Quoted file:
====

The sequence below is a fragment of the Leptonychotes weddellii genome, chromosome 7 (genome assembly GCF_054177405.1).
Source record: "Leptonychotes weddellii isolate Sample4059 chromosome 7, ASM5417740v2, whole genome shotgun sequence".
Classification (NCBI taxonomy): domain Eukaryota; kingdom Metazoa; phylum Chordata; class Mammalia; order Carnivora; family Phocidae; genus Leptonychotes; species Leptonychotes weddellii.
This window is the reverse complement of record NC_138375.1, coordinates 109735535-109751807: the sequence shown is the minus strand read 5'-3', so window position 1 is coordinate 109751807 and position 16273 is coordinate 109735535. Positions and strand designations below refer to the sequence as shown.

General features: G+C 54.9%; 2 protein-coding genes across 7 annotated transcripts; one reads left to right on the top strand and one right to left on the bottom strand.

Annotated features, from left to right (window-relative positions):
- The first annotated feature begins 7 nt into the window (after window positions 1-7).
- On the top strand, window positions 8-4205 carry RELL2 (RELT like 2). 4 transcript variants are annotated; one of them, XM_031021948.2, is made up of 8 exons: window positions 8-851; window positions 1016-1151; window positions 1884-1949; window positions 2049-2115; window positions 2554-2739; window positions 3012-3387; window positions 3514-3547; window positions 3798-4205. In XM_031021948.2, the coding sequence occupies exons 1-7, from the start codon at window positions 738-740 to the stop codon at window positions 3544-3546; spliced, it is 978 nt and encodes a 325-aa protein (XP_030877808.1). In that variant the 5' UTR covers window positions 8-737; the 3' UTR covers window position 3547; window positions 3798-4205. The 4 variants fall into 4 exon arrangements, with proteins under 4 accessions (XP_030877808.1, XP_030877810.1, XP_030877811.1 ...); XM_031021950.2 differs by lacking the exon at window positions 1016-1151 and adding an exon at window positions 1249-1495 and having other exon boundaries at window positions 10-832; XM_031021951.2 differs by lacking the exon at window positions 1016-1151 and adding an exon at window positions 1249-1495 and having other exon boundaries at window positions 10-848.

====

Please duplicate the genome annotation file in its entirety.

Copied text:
The sequence below is a fragment of the Leptonychotes weddellii genome, chromosome 7 (genome assembly GCF_054177405.1).
Source record: "Leptonychotes weddellii isolate Sample4059 chromosome 7, ASM5417740v2, whole genome shotgun sequence".
Classification (NCBI taxonomy): domain Eukaryota; kingdom Metazoa; phylum Chordata; class Mammalia; order Carnivora; family Phocidae; genus Leptonychotes; species Leptonychotes weddellii.
This window is the reverse complement of record NC_138375.1, coordinates 109735535-109751807: the sequence shown is the minus strand read 5'-3', so window position 1 is coordinate 109751807 and position 16273 is coordinate 109735535. Positions and strand designations below refer to the sequence as shown.

General features: G+C 54.9%; 2 protein-coding genes across 7 annotated transcripts; one reads left to right on the top strand and one right to left on the bottom strand.

Annotated features, from left to right (window-relative positions):
- The first annotated feature begins 7 nt into the window (after window positions 1-7).
- On the top strand, window positions 8-4205 carry RELL2 (RELT like 2). 4 transcript variants are annotated; one of them, XM_031021948.2, is made up of 8 exons: window positions 8-851; window positions 1016-1151; window positions 1884-1949; window positions 2049-2115; window positions 2554-2739; window positions 3012-3387; window positions 3514-3547; window positions 3798-4205. In XM_031021948.2, the coding sequence occupies exons 1-7, from the start codon at window positions 738-740 to the stop codon at window positions 3544-3546; spliced, it is 978 nt and encodes a 325-aa protein (XP_030877808.1). In that variant the 5' UTR covers window positions 8-737; the 3' UTR covers window position 3547; window positions 3798-4205. The 4 variants fall into 4 exon arrangements, with proteins under 4 accessions (XP_030877808.1, XP_030877810.1, XP_030877811.1 ...); XM_031021950.2 differs by lacking the exon at window positions 1016-1151 and adding an exon at window positions 1249-1495 and having other exon boundaries at window positions 10-832; XM_031021951.2 differs by lacking the exon at window positions 1016-1151 and adding an exon at window positions 1249-1495 and having other exon boundaries at window positions 10-848.